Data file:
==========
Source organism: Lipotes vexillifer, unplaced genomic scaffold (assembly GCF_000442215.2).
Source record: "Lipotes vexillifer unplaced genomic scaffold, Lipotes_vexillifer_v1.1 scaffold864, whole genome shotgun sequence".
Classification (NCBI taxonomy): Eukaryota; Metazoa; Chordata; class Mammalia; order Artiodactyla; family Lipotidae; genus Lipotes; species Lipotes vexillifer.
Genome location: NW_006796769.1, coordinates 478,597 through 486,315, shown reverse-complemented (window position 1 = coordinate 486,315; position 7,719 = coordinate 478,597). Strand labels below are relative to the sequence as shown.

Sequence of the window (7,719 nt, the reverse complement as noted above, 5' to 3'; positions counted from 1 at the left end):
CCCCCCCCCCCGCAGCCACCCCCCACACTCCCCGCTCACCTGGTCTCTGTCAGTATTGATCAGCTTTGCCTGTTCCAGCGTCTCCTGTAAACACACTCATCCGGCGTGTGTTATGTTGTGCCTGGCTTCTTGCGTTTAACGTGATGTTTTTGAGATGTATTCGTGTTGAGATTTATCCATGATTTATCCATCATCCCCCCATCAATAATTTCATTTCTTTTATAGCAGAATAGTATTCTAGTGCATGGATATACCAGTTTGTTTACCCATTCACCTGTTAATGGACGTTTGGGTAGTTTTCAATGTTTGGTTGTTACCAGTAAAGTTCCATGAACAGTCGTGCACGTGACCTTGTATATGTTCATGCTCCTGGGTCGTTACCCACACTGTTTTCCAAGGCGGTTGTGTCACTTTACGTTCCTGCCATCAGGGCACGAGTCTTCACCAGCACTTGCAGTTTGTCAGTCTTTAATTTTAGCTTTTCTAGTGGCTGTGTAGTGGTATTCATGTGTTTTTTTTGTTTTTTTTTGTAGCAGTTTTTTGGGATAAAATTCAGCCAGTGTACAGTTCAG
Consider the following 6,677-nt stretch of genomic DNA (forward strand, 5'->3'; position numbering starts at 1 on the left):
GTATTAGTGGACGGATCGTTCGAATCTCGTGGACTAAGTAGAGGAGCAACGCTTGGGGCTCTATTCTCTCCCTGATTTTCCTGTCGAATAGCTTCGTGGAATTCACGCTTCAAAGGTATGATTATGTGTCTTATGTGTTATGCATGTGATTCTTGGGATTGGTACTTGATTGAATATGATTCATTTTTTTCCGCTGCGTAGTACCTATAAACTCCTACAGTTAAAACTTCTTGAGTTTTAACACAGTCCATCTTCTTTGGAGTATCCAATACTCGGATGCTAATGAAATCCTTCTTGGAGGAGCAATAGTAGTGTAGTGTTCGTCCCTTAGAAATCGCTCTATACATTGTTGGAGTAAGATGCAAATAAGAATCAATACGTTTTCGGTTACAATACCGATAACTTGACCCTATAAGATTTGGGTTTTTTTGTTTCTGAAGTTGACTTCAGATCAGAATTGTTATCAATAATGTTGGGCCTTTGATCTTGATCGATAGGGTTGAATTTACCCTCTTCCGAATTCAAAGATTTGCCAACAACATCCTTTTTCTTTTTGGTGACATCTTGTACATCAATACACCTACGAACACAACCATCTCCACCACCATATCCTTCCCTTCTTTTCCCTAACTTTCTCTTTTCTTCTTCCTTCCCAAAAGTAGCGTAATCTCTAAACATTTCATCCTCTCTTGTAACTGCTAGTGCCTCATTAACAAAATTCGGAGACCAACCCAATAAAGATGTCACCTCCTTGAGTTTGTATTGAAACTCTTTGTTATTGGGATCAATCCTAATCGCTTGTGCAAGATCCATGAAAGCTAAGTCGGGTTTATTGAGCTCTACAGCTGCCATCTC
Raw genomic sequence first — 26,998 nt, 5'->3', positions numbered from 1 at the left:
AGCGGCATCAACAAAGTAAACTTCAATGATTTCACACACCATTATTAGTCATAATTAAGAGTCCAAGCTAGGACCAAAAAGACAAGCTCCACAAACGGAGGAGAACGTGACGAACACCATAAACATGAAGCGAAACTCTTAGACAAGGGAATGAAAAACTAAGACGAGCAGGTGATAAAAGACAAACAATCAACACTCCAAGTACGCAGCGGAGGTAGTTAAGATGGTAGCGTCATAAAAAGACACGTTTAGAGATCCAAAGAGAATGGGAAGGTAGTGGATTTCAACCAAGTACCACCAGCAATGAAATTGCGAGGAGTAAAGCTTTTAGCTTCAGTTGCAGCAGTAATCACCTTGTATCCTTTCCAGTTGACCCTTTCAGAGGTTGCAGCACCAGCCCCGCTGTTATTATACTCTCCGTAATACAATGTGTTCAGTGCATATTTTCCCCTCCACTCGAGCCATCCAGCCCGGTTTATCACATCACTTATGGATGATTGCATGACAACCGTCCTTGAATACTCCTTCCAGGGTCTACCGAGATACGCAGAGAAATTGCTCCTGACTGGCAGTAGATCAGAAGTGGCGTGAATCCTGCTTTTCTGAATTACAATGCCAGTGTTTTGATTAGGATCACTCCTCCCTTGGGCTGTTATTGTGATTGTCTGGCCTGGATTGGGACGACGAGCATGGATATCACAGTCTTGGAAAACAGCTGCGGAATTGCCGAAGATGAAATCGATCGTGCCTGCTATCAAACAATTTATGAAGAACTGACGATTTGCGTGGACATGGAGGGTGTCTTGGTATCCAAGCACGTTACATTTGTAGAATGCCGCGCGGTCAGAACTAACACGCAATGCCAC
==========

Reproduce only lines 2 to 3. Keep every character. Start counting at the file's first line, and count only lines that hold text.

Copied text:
Source record: "Lipotes vexillifer unplaced genomic scaffold, Lipotes_vexillifer_v1.1 scaffold864, whole genome shotgun sequence".
Classification (NCBI taxonomy): Eukaryota; Metazoa; Chordata; class Mammalia; order Artiodactyla; family Lipotidae; genus Lipotes; species Lipotes vexillifer.